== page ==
Sermon for the Fifth Sunday of Easter

Text: John 15:4b,5
A branch cannot bear fruit by itself; it can do so only if it remains in the vine. In the same way you cannot bear fruit unless you remain in me. "I am the vine, and you are the branches. Those who remain in me, and I in them, will bear much fruit; for you can do nothing without me.

Branches on the vine

A four engine jetliner is halfway to its destination when the pilot's voice comes across the loudspeaker (which are never all that loud), "Those of you on the left side of the plane have probably noticed that one of our engines has failed. Please, donít be alarmed. We can still fly on three engines, but we will probably arrive about 30 minutes late."
A few minutes later the pilot's calm voice was heard again: "Those of you on the right side of the plane are probably aware that a second engine has failed. Please donít be alarmed. We can make it on two engines, though we will probably be at least an hour late now."
A few minutes later the pilot spoke to the passengers: "It has just come to my attention that a third engine has failed. Please donít be alarmed. We can make it to the airport on one engine. However, we will arrive approximately 1 Ĺ hours late."
One passenger turned to another and said, "Boy, I hope that fourth engine doesn't fail, or we could be up here all night!"

When travelling on a plane, we are completely dependent on the mechanics who service the planeís engines and on the expertise of the pilot. I have to rely totally on a machine that is way too heavy to be flying through the air and will come down if there is a mechanical or electronic failure.

When we go out to eat we trust that the chef is providing good fresh food.

When we switch on an electrical appliance, we depend on the manufacturerís skill to make something that wonít blow up in our faces.
When you think about it, we are dependent on so many people. We trust them to do their job so that we can live safe and happy lives.

Mike, a helicopter pilot was home on leave from the navy and over dinner was telling his father all about the choppers he flew often in very dangerous conditions far out at sea. He concluded by saying that his life and that of the crew depended on one bolt Ė the bolt that held the huge whirling rotor in place. The mechanics had named this the Ďjesusí bolt. You can see why. Without the Ďjesusí bolt they would be doomed. Their safe return home depended entirely on this one bolt.

That is a modern parable of what Jesus is telling us in the reading from Johnís Gospel today when he says, "I am the vine, and you are the branches. Those who remain in me, and I in them, will bear much fruit; for you can do nothing without me" (John 15:5). You donít have to know too much about gardening and plants to realise that a tree, shrub or any plant as far as that goes, depends on the trunk and the root system for it to be happy and healthy. To use the imagery of the Ďjesusí bolt, you might say the trunk of the vine is the Ďjesusí trunk because without it the vine is dead.

A man once planted cucumbers in his backyard. He had made sure that the ground was well prepared. He bought the best cucumber seedlings and set to work with the skill of a man who had planted cucumbers for many seasons. To his delight, soon he had cucumber vines all across his back yard. The plants were green and healthy. One day, he noticed that some of the leaves didnít look as green as the others.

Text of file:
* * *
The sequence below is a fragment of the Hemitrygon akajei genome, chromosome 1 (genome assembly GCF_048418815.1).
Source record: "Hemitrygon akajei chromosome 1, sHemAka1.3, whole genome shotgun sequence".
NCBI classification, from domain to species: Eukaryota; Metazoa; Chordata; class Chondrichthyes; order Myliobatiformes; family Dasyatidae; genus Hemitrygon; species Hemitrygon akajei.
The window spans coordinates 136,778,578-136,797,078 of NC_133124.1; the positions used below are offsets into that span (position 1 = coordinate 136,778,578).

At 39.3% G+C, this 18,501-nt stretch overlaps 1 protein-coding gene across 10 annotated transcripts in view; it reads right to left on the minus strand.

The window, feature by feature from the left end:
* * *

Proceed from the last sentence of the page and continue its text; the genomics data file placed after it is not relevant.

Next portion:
Not many days later, some of the leaves were as good as dead. He followed the vines with the dead leaves until he got back to the main plant. There at the base of the main stem he noticed that some kind of grub had almost eaten through the stem. The cucumber plant was dependent on the main stem for water and nourishment. Life giving juices flow from the main stem to the branches and enables high-quality delicious fruit to appear. It's not possible to produce fruit without being connected to the stem. Even though the man had cultivated the ground carefully and watered daily, the cucumber vines were unable to receive that goodness and so withered and died.

In a similar way, as Christians, we need our true vine, Jesus Christ. When Jesus says, "I am the vine, and you are the branches" he is talking about the very special relationship that exists between him and us. We are dependent on him for everything we need in our daily life -
from food, health, family and good friends
to love, forgiveness, hope, comfort and eternal life.
Apart from him we would be like the cucumber vine with its wilting leaves. Without being joined to the main stem and roots we would die. As Jesus said, "If you stay joined to me, and I stay joined to you, then you will produce lots of fruit. But you canít do anything without me" (John 15:5 CEV).

We were joined to Jesus at our baptism. You might say that when the water of baptism was poured over us we were grafted into the vine, Jesus. We were intimately connected to him, his death and resurrection, and received from him all that we need to sustain our lives.
We are connected to him when we come here to worship, and when we hear his Word. It doesnít matter how much we think we know about the Bible or how many times we have read it, we need the life-giving nourishment that Godís Word offers. As we read it and study it, Godís Word offers us strength in the face of new situations.